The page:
We Want You In the Picture

It was a birthday party. I felt honored to be invited because it was a family thing and I am “in” this family because five years ago, I appointed myself as “another” grandmother.

To the grandchilren, I am Besta, the Norwegian translation for grandmother. If the children called all of us simply Grandma, we would have the rather awkward experience of responding to them as a group of four or five.

This partywas for the maternal grandmother visiting from Australia. Her two “real” sisters were there, too. The three sisters range in age from seventy to seventy seven. It was a “family” meal in that we all talked at the same time and everyone was OK with that. I listened in rapt attention as they answered my questions about growing up as kids in China and stories of their father who was a missionary doctor.

They told of a woman who was “pregnant” for sixteen months. The animation as the sisters provided memories made me feel like I was wondering, too, if this might be some special child. The local traditions left room for assigning meaning to unusual stories. But when their father operated, he found a forty-pound ovarian cyst! We tried to replay the surgery and imagine if he could have removed it intact. (They remembered seeing pictures of the cyst overlapping a large bucket.) Thinking that a cyst is fluid-fllled, I contributed a theory that he could have elongated it into a tube like a wiener, but this idea brought more laughter that credibility.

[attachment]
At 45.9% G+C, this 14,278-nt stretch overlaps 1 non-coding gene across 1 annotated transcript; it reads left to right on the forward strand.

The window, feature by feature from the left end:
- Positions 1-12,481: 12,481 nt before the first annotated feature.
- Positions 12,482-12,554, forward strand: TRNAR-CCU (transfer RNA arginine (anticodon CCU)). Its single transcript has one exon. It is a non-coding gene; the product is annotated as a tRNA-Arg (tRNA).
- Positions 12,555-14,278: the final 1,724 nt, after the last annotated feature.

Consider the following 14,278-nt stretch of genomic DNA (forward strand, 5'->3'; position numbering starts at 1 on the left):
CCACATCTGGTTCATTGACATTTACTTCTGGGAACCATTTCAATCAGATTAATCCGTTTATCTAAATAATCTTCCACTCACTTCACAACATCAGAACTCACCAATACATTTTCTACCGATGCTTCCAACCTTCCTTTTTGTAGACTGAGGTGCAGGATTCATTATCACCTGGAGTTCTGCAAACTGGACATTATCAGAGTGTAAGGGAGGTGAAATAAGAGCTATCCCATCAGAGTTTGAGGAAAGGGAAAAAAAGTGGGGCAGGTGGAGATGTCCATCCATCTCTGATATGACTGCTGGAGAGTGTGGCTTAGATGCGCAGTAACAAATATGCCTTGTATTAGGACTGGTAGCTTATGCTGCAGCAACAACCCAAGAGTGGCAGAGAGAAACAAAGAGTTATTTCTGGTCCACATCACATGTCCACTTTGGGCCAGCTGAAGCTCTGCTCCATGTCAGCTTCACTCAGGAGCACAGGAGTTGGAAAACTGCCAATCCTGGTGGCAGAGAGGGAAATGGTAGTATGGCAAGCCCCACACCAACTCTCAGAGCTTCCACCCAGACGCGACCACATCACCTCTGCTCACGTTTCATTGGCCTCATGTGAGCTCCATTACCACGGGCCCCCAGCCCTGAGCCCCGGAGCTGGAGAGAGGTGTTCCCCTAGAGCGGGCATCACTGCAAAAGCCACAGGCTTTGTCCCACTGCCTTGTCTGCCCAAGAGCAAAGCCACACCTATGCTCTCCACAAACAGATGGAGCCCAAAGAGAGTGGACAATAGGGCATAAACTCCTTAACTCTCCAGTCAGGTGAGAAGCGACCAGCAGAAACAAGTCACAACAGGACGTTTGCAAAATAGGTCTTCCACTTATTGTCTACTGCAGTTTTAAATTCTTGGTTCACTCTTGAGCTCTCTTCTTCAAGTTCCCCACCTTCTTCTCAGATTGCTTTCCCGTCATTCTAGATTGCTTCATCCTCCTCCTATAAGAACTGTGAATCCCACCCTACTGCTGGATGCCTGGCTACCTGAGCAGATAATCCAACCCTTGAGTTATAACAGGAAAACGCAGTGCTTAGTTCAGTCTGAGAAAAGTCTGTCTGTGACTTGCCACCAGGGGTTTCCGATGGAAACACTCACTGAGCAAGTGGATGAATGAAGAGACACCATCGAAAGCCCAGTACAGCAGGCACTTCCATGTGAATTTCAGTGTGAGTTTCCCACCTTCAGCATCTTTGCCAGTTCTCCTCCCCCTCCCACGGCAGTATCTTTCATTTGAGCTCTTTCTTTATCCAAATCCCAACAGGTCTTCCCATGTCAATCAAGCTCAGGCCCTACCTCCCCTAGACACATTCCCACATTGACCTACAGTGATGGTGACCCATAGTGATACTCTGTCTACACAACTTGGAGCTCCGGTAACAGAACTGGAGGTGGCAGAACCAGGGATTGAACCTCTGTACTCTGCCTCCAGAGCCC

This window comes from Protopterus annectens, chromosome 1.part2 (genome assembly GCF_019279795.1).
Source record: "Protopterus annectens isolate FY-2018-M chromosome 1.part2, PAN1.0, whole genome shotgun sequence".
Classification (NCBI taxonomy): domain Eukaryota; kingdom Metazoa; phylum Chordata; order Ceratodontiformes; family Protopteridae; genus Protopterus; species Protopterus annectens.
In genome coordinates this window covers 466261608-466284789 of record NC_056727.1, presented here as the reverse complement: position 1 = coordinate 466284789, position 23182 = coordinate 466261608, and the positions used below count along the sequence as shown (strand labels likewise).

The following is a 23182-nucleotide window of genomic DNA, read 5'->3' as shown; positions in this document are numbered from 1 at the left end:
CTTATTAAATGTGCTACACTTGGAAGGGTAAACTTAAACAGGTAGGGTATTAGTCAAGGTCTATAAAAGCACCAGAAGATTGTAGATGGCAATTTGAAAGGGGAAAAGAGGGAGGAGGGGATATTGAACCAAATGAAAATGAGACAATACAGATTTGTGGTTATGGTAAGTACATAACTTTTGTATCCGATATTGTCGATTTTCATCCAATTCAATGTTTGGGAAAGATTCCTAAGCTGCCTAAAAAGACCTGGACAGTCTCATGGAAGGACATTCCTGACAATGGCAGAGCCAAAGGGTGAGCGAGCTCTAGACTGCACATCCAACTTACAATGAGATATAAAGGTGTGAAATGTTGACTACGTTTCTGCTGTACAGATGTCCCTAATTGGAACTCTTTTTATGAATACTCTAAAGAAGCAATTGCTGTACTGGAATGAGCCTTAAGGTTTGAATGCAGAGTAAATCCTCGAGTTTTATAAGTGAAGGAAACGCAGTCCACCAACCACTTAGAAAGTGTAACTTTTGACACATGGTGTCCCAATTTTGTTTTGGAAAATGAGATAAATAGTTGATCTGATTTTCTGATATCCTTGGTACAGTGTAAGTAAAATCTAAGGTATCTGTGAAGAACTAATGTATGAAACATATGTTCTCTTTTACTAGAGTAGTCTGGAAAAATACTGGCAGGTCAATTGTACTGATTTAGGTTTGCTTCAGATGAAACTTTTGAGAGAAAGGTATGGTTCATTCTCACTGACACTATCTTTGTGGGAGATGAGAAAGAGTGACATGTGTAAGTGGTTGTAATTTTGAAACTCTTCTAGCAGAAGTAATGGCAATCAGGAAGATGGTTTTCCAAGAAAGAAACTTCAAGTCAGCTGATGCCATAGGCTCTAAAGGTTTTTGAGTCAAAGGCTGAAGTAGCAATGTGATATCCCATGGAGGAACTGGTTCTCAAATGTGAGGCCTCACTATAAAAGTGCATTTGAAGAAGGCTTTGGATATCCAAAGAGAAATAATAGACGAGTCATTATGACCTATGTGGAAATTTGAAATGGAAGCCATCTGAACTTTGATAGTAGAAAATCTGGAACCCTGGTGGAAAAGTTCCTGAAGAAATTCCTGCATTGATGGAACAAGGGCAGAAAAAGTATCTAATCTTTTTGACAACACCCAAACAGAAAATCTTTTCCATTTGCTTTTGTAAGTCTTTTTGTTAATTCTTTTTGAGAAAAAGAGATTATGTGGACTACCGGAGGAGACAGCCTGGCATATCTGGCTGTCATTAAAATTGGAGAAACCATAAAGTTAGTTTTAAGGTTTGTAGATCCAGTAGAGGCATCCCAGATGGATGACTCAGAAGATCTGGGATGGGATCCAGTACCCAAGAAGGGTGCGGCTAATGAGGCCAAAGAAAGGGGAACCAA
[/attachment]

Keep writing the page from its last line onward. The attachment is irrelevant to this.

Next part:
As I listened to stories I so wished I could have met this man who was a general practitioner in the broadest possible sense. After a few hours of authentic Chinese food and authentic family connection, cameras were pulled out. I offered to take the pictures but was met by a verbal chorus, “Oh, no, we want you in the picture.” My heart felt strangely warmed. It is such a healing experience to be wanted in a family picture.

Do you have a story where you have been given the gift of belonging? Is there someone to whom you can give this gift?

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